Presenter of the National Book Awards

National Book Awards Acceptance Speeches

Wallace Stevens, Winner of the 1955 National Book Award in Poetry
for The Collected Poems of Wallace Stevens

When a poet comes out of his cavern or wherever it is that he secretes himself, even if it is a law office or a place of business, and suddenly finds himself confronted by a great crowd of people, the last thing in the world that enters his mind is to thank those who are responsible for his being there. And this is particularly true if the crowd has come not so much on his account as on account, say, of a novelist or some other figure, who is, as a rule, better known to it than any poet. And yet the crowd will have come, to some extent on his account, because the poet exercises a power over life, by expressing life, just as the novelist does; and I am by no means sure that the poet does not exercise this power at more levels than the novelist, with more colors, with as much perception and certainly with more music, not merely verbal music, but the rhythms and tones of human feeling.

I think then that the first thing that a poet should do as he comes out of his cavern is to put on the strength of his particular calling as a poet, to address himself to what Rilke called the mighty burden of poetry and to have the courage to say that, in his sense of things, the significance of poetry is second to none. We can never have great poetry unless we believe that poetry serves great ends. We must recognize this from the beginning so that it will affect every thing that we do. Our belief in the greatness of poetry is a vital part of its greatness, an implicit part of the belief of others in its greatness. Now, at seventy-five, as I look back on the little that I have done and as I turn the pages of my own poems gathered together in a single volume, I have no choice except to paraphrase the old verse that says that it is not what I am, but what I aspired to be that comforts me. It is not what I have written but what I should like to have written that constitutes my true poems, the uncollected poems which I have not had the strength to realize.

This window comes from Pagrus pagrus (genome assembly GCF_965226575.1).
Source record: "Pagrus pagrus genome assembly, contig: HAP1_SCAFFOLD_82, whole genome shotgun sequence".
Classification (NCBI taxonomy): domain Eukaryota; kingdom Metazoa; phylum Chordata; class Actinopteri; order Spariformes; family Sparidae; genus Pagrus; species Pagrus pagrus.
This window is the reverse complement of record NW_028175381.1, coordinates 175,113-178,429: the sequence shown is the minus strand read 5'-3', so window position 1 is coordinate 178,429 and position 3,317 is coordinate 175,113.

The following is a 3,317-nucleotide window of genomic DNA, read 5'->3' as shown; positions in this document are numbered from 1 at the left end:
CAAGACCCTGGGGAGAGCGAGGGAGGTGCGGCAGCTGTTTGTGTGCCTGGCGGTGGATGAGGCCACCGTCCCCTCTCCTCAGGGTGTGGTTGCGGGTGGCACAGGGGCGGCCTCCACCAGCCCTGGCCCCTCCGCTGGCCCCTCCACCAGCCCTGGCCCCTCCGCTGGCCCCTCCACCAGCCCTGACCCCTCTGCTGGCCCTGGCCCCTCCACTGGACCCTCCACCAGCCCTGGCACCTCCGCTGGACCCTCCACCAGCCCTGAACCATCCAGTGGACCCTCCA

Humble as my actual contribution to poetry may be and however modest my experience of poetry has been, I have learned through that contribution and by the aid of that experience of the greatness that lay beyond, the power over the mind that lies in the mind itself, the incalculable expanse of the imagination as it reflects itself in us and about us. This is the precious scope which every poet seeks to achieve as best he can.

Awards and honors have nothing to do with this. The role of awards and honors in the life of a poet is simply to bring him back to reality, to remind him, in the midst of all his hopes for poetry, that he lives in the world of Darwin and not in the world of Plato. He does not accept them as a true satisfaction because there is no true satisfaction for the poet but poetry itself. He accepts them as tokens of the community that exists between poetry on the one hand and men and women on the other. He accepts them not for their immediate meaning but as symbols and it is their secondary value that makes him the richer for having received them.

And having said this much, I feel better able to express my obligation to this body and to the judges for the privilege of being here today and for the honor they have done me and to say that I am grateful to them and thank them. And I am grateful to my publisher, Alfred Knopf, and his staff, and thank them for the notably handsome job they made of the Collected Poems.